Temasek Holdings

New in-flight phone system

PUBLISHED : Wednesday, 02 February, 1994, 12:00am
UPDATED : Wednesday, 02 February, 1994, 12:00am

FRENCH telecommunications giant Alcatel is looking to pioneer a cut-price regional in-flight telephone network in Asia.

It claims its terrestrial flight telephone system (TFTS) will cost passengers less than US$4 for the first unit used, compared with a hefty average of $18 on the existing satellite system being used by airlines in the region.

Alcatel says TFTS allows four passengers on a plane to phone out at the same time, which is not possible with the conventional satellite system.

With its new system, calls processed by on-board equipment are passed on to the international telephone networks through ground stations.

One drawback with TFTS is that passengers are unable to make calls when flying over the middle of an ocean or desert, because calls need to be passed on via a ground station to the public switch network.

Because of this limitation, Alcatel is looking to complement rather than replace the existing satellite phone systems gradually being adopted by some of Asia's more progressive carriers, including Singapore Airlines.

Patrice Blanchet, Alcatel's regional representative in Singapore, said: ''We do not want airlines to drop their present system in favour of ours. Both systems are complementary. We expect airlines to carry both systems on board.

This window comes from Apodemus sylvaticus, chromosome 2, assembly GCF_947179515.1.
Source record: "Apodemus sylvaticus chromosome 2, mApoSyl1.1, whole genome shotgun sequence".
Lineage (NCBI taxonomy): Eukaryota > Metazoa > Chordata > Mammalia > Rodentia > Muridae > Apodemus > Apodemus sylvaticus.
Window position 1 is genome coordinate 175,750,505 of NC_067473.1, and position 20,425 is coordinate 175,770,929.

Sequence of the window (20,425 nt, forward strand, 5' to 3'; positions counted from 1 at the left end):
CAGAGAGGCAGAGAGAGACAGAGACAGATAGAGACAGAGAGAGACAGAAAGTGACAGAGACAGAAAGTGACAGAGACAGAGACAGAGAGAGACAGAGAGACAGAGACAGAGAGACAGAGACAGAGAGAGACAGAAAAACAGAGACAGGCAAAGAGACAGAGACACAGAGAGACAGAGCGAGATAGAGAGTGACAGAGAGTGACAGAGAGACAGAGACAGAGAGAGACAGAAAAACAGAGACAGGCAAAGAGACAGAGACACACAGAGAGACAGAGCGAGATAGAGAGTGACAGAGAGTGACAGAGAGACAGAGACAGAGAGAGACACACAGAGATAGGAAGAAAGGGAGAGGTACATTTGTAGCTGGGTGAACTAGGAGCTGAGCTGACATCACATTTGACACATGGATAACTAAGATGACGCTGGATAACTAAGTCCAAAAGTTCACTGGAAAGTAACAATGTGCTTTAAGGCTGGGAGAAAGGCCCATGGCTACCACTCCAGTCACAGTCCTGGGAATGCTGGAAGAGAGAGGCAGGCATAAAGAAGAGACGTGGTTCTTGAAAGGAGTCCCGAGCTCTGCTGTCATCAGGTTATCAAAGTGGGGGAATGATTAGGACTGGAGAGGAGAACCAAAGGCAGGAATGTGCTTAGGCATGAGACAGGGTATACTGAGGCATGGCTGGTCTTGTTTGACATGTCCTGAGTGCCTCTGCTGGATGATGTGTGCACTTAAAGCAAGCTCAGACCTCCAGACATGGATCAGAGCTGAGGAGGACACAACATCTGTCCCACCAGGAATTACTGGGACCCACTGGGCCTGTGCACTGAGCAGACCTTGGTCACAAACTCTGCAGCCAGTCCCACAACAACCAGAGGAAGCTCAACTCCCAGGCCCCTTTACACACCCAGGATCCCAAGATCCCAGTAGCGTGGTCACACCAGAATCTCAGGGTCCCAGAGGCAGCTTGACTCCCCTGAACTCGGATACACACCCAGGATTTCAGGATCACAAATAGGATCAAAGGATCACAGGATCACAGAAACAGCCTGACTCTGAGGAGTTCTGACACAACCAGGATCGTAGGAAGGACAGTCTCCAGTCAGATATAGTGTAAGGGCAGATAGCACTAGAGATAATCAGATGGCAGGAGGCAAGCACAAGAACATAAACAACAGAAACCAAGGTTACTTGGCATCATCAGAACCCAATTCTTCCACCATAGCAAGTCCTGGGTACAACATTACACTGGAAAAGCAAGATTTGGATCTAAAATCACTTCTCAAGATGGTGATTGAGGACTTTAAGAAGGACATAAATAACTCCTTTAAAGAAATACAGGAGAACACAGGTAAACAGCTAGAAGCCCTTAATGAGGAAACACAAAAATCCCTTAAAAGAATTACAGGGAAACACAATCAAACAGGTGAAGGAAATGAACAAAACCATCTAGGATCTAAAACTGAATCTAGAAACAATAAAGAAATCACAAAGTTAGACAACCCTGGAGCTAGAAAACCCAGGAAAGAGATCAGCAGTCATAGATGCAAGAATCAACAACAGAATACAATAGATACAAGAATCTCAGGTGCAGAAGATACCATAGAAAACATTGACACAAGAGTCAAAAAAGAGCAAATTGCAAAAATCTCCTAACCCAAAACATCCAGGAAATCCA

''The satellite system is appropriate when flying over vast oceans, while our ground system is better when over land,'' Mr Blanchet said.

The TFTS system has been tried, tested and expanded enormously in Europe. The system is ideal for regional flight operators on the continent because of its sprawling land mass.

In Europe, 40 TFTS ground stations have so far been installed.

The service will be available over the whole of Western Europe by the end of the year.

European telecommunications companies have invested in the ground equipment, while airlines or service providers have taken responsibility for the internal fitting out the aircraft.

Airlines charge their passengers for the use of the phones while paying a linked royalty to operators for the service.

For the past six months, Mr Blanchet and his team have been busy presenting their system to telecommunications groups in Asia and say some are definitely interested.

Talks have been underway with Singapore Telecom, Malaysian Telecom, Indonesia's PG Telecom, Telstra in Australia and Telecom New Zealand.

Hong Kong, China and Thailand are Alcatel's other targets this year.

Mr Blanchet said: ''Only about 10 ground stations are needed to cover Southeast Asia, and the potential hard currency revenue is very attractive for telecom operators.'' Further ground stations would be needed should the Alcatel network be allowed to expand over the vast China region, Mr Blanchet said.